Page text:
The raw data is that the BM has built a new £135 million facility known as the World Conservation and Exhibition Centre, which brings together all their conservation labs into one building over 18,000 square metres along with the Museum's exhibition operations and a new exhibition space.

A full description can be found in the latest News in Conservation, the free publication of IICso I will not dwell on the detail, but rather pick up my takeaways from the visit:
  • First and foremost is the flexibility that has been achieved. It seems to have become a key buzz word in the planning process, and it has resulted in spaces that can be almost infinitely reconfigured to suit the requirements of the objects being worked on. This is helped by almost all staff (some 80 at present) hot desking, thus ensuring it is easy for staff to relocate to another space that may suit the treatment better.
  • Alongside this flexibility is the benefits that have come from bringing all the disciplines under one roof, and encouraging cross disciplinary use of spaces. Thus, textiles and paper now share a wet space, which is not only more efficient but ensures the two sections work closely together in their planning. This process of cross disciplinary collaboration is further aided by a central break out area with comfy chairs, where for the first time in living memory all the departments can get together socially.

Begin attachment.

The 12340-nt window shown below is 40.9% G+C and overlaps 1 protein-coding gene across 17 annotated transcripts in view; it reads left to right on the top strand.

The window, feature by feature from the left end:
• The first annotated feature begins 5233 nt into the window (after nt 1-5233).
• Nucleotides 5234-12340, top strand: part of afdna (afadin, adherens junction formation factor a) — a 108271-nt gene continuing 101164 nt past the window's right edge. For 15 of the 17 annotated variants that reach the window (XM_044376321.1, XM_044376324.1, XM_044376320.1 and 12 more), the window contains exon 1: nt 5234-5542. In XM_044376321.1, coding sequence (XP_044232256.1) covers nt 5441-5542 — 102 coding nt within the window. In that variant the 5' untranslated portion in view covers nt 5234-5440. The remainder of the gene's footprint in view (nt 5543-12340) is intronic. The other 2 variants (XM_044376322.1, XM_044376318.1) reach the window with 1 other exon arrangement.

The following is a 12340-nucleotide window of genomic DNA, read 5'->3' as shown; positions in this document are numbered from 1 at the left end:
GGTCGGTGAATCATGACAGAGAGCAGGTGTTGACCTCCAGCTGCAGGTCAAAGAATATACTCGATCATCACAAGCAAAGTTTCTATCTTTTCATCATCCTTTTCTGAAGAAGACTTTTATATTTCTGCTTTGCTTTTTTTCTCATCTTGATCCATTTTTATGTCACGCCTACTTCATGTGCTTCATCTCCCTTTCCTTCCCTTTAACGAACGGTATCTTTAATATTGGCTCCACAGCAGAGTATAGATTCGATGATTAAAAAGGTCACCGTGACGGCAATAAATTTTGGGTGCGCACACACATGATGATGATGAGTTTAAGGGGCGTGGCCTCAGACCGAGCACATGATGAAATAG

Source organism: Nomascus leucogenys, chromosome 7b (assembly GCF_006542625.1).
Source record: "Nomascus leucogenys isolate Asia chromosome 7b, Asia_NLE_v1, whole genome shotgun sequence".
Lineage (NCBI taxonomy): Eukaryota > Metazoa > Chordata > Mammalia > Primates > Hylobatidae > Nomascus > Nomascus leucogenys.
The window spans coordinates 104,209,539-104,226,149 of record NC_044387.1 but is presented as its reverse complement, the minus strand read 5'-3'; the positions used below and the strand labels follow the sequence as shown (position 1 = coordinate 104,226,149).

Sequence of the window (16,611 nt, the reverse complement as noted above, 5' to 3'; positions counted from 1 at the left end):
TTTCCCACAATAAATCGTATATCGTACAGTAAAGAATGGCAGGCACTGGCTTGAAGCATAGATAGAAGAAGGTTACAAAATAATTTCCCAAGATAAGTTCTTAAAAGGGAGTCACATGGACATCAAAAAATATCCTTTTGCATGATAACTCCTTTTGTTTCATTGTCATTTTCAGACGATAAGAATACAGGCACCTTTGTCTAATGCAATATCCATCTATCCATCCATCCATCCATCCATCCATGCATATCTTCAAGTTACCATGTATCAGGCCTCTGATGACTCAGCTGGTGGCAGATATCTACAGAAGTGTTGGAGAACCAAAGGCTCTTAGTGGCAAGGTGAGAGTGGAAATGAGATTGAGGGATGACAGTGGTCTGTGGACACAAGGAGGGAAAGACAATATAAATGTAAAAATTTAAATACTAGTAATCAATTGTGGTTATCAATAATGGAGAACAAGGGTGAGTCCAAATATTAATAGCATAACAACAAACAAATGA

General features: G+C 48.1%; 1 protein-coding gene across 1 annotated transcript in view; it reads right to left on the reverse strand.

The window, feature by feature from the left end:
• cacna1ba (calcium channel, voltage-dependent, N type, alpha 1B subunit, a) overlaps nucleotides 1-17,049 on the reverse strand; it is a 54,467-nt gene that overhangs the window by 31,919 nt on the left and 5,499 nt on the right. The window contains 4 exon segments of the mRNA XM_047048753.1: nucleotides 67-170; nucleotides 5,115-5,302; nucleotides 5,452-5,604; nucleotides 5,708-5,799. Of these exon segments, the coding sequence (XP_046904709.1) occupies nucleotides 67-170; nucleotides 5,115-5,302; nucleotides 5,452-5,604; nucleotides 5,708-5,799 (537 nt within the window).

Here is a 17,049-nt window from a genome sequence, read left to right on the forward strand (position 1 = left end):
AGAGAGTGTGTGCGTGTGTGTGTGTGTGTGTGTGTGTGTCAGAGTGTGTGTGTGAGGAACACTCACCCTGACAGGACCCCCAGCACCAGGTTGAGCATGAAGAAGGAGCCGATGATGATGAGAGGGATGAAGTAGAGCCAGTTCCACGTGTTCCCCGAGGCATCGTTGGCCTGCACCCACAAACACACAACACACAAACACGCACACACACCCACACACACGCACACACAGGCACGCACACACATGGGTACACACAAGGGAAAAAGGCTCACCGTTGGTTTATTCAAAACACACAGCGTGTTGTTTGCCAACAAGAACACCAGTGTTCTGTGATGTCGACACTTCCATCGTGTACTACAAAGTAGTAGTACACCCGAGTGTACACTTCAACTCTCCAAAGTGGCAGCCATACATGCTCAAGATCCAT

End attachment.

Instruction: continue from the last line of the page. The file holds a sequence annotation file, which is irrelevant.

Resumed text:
• And just as this brings about efficiencies of operations, so also ease of access has been massively increased. Previously any large objects had to be brought into the labs through the exhibition halls, thus meaning it had to be undertaken out of hours. Now with dedicated loading dock access (including the largest truck lift in Europe), all this movement can take place during normal hours.
  • Finally, what particularly struck me is that the labs are not full of sparkling new state of the art equipment, not that they don't present very smartly. The money has been spent more subtly on flexible furniture (see above) and quality finishes, such as beautiful polished concrete floors in the sculpture labs with much of the tried and tested equipment brought from the old labs.
Well done to the BM - Seven years of planning has produced a model to us all on how to develop a conservation facility for current times.

Tuesday, January 27, 2015

In defence of Egyptian conservators

Reading about the botched beard reattachment job on King Tut in the London Times on Friday, I had my doubts as to whether this was really the work of my conservator colleagues in Egypt. So I am glad to read in today’s Art Daily that the director of the Egyptian Museum, Dr Mahmoud al-Helwagy has denied that conservators were involved, strongly defending them, saying “This is illogical and inconceivable. These are conservation workers, not carpenters.”